Benjamin has a fraught relationship with his youngest, Mencia, who has brought the family pain in the past and continues to rebel and defy her father at every turn.
She has a genuine connection with new girlfriend, Rebeka, but the relationship stirs up even more problems for Mencia as Benjamin disapproves and thinks Rebe is a bad influence considering her mother’s reputation as a drug kingpin.
Little does he know, Mencia has gotten into a world of trouble all on her own.
While Rebe’s relationship with Mencia grows into one of the purest this season, following Samu’s betrayal last season, she’s understandably closed off and cautious with her heart.
Ander and Omar are still going strong but find their relationship is tested in unexpected ways when they invite Patrick, Benjamin’s son, into the fold.
Patrick knows the power he wields over them and intentionally meddles in their lives, but there’s also much more to him than meets the eye.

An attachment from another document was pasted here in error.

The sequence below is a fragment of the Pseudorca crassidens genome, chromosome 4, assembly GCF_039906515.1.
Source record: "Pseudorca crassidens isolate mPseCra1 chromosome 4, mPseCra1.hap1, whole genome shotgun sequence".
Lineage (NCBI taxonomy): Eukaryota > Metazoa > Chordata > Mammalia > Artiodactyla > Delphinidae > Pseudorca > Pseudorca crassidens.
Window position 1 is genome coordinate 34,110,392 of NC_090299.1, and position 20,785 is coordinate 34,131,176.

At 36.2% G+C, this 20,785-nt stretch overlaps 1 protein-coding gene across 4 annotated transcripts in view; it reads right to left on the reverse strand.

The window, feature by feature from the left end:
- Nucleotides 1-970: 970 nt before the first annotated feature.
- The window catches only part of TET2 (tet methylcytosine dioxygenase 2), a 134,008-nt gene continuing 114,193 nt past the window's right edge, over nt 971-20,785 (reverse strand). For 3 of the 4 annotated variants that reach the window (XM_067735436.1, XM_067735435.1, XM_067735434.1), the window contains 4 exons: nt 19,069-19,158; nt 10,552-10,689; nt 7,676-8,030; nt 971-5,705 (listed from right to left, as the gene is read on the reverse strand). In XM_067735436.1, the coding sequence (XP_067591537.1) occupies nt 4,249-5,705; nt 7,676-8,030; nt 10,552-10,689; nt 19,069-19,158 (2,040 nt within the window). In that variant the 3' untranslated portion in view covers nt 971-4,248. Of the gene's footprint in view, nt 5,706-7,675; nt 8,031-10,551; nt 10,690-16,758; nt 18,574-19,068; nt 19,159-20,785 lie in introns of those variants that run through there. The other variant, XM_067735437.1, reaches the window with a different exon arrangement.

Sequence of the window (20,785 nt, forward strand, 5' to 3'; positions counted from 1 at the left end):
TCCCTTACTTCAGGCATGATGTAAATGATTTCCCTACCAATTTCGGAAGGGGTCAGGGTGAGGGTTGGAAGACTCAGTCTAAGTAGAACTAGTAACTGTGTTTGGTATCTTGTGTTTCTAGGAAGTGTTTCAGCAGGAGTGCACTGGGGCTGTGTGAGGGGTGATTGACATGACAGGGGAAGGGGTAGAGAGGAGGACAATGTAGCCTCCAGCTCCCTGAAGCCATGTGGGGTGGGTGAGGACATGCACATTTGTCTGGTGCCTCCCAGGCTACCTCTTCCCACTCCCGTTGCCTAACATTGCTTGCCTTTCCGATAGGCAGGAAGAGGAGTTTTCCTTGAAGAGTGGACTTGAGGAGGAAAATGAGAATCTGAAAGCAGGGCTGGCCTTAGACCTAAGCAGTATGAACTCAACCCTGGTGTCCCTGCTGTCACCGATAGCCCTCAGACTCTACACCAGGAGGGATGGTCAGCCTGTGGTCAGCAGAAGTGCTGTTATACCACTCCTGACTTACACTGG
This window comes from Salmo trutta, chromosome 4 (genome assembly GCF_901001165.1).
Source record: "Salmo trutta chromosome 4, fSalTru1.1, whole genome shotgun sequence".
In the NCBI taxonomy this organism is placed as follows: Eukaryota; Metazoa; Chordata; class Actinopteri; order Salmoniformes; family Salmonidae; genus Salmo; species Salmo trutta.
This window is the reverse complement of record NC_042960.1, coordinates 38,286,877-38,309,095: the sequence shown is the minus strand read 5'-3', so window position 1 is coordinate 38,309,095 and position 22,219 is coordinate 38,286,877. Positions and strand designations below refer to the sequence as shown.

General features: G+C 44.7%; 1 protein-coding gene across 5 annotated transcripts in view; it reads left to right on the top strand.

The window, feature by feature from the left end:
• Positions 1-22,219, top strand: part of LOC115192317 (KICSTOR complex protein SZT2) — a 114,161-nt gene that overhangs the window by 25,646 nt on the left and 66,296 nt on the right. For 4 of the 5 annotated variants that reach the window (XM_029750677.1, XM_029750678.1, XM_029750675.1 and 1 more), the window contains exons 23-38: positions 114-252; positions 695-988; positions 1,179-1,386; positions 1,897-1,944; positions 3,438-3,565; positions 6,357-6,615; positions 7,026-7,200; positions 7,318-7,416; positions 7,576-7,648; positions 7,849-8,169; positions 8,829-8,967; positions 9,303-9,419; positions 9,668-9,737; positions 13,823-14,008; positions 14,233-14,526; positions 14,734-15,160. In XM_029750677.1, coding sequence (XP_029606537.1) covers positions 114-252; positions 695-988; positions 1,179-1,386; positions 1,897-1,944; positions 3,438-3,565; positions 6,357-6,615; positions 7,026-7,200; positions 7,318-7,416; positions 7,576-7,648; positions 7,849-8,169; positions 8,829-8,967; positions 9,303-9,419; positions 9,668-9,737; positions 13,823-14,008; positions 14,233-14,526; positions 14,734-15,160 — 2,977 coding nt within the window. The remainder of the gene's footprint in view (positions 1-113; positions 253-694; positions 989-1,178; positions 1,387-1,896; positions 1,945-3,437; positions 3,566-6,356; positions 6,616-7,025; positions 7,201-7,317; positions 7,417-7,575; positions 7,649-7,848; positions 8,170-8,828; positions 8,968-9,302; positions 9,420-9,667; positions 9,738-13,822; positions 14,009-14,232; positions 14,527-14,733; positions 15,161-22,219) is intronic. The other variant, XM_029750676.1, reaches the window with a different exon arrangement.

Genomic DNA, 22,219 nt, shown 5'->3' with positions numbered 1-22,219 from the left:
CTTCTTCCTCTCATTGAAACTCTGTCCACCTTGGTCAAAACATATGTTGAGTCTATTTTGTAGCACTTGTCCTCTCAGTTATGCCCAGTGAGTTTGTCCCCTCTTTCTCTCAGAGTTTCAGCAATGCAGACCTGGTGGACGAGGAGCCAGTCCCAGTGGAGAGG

Ari is Benjamin’s star child who respects and listens to her father, but to her peers, she’s the resident mean girl who is oftentimes uptight and has a chip on her shoulder.
She catches the eye of both Samu and Guzman, which fractures their budding friendship. These two have always fought over women, but last time, Samu was being protective over his best friend, Nadia, who Guzman is still dating when the season commences.
Nadia appears only via video chat from her New York apartment, and their relationship allows the series to explore the trials and tribulations of a long-distance relationship that’s tested as temptation lurks right around the corner for Guzman.
While Guzman stands a chance with Ari based solely on social class and standing, Ari and Samu connect unexpectedly in an academic setting.
Who will the love triangle favor in the end?
Additionally, the school has attracted the youngest royal heir in Europe, Prince Philippe (Pol Granch). The series flips the classic “princess and the pauper” narrative to “prince and the pauper” as he connects with the school’s janitor Cayetana, making all of her fantasies come true.